Q. What can parents teach young children to help avoid an accidental death by drowning?

A. Drowning is one of the leading causes of death in the United States, and most children younger than 4 drown in backyard swimming pools, according to the Arizona-based U.S. Swim School Association. In addition to supervising children, teaching them to swim starting as young as 6 months and having pool fences or barriers around pools, the association adds these tips:

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* Create a verbal cue for your toddler or child that must be given by you before he or she can enter the pool, so that he or she doesn't jump in before you're ready. Tell the child to wait for you to say a phrase such as, "Ready, 1, 2, 3. You can come in now," says Bobby Hazen, a co-owner of Saf-T-Swim, with 12 locations on Long Island.

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* Create a process children must go through before entering a pool, such as putting on a swim diaper, a swimsuit and applying sunscreen. If your child doesn't know how to swim, make sure he or she is always wearing a U.S. Coast-Guard-approved life vest. This teaches them not to go near the water if they aren't prepared for it, Hazen says.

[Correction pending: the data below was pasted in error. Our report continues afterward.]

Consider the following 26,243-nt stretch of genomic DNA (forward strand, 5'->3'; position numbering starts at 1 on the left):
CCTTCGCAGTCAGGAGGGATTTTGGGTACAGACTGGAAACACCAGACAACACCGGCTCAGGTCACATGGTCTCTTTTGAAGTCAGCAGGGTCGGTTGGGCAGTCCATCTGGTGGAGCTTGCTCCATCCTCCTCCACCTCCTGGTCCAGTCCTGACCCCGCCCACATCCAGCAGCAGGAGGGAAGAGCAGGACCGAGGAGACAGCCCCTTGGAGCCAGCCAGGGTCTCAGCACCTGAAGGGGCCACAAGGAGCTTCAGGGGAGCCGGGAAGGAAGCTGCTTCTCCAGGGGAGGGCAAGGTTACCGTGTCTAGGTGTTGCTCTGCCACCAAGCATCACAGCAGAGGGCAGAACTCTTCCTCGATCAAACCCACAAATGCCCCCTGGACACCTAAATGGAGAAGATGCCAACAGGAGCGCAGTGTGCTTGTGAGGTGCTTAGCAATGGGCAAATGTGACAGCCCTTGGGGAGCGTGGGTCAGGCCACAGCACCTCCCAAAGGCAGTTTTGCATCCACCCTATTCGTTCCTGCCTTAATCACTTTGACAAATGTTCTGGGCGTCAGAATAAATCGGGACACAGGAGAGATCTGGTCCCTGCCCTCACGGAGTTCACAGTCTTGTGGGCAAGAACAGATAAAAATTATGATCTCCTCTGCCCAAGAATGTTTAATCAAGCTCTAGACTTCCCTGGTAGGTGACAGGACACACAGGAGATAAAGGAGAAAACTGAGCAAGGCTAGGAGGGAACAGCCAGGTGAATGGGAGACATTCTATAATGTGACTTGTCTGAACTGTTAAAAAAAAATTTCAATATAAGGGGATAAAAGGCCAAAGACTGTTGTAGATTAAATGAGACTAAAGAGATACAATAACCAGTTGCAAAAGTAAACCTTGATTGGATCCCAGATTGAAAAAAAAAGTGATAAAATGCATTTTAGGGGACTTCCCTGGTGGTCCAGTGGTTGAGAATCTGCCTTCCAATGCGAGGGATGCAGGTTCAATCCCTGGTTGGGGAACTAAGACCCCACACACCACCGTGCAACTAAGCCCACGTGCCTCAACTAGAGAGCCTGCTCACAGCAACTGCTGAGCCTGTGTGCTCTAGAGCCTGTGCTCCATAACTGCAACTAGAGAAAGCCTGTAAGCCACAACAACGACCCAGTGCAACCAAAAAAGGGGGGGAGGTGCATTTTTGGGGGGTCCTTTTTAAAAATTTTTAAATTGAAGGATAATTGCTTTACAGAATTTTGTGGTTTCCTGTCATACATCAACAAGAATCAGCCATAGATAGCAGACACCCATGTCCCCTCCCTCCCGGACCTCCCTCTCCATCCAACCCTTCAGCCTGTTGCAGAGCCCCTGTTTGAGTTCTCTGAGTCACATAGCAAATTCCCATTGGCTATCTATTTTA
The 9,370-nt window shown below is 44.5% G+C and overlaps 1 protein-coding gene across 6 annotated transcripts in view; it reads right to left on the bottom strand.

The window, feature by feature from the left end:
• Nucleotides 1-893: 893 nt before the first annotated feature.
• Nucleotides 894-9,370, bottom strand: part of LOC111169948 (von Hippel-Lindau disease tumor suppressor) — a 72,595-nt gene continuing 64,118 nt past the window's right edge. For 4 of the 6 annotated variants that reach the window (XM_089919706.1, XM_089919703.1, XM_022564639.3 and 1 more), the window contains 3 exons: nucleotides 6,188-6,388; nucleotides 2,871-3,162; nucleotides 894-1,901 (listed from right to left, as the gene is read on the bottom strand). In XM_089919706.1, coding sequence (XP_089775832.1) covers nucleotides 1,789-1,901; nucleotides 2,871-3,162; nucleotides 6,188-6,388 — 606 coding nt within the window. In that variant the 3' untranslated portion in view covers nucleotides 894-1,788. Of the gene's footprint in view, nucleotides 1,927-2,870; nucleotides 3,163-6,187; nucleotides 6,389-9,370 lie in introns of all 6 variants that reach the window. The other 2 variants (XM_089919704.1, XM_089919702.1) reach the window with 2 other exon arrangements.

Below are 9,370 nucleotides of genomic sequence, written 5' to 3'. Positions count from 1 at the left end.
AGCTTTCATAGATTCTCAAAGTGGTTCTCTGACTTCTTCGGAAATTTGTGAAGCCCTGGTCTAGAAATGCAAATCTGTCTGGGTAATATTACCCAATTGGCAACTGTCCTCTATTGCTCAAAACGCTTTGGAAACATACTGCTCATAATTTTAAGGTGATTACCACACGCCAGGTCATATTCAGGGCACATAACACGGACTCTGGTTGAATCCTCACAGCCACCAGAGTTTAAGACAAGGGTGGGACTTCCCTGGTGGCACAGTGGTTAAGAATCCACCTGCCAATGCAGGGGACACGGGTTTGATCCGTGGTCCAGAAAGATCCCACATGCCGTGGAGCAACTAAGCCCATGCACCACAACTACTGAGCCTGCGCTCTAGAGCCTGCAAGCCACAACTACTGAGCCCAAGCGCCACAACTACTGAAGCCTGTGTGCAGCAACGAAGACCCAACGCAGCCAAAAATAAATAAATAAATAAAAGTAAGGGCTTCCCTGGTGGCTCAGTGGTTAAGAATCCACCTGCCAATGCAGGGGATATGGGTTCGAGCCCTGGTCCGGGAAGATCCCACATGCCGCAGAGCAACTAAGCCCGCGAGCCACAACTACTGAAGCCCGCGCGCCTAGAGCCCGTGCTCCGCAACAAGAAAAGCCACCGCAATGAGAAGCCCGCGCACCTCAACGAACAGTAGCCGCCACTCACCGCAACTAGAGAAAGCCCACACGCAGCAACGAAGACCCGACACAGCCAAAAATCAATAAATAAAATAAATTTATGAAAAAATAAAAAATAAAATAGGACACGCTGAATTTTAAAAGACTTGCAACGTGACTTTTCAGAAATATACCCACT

* Teach your children to open their eyes under water; if they fall in, they can find the side of the pool or a step and get out safely.

* Teach a child that an adult "water-watcher" must always be with him or her at the pool. The adult should be watching at all times, Hazen says -- not on a cellphone or a computer, not chatting with friends and certainly not drinking alcohol.

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To find a local, USSSA-affiliated swim school, visit usswimschools.org.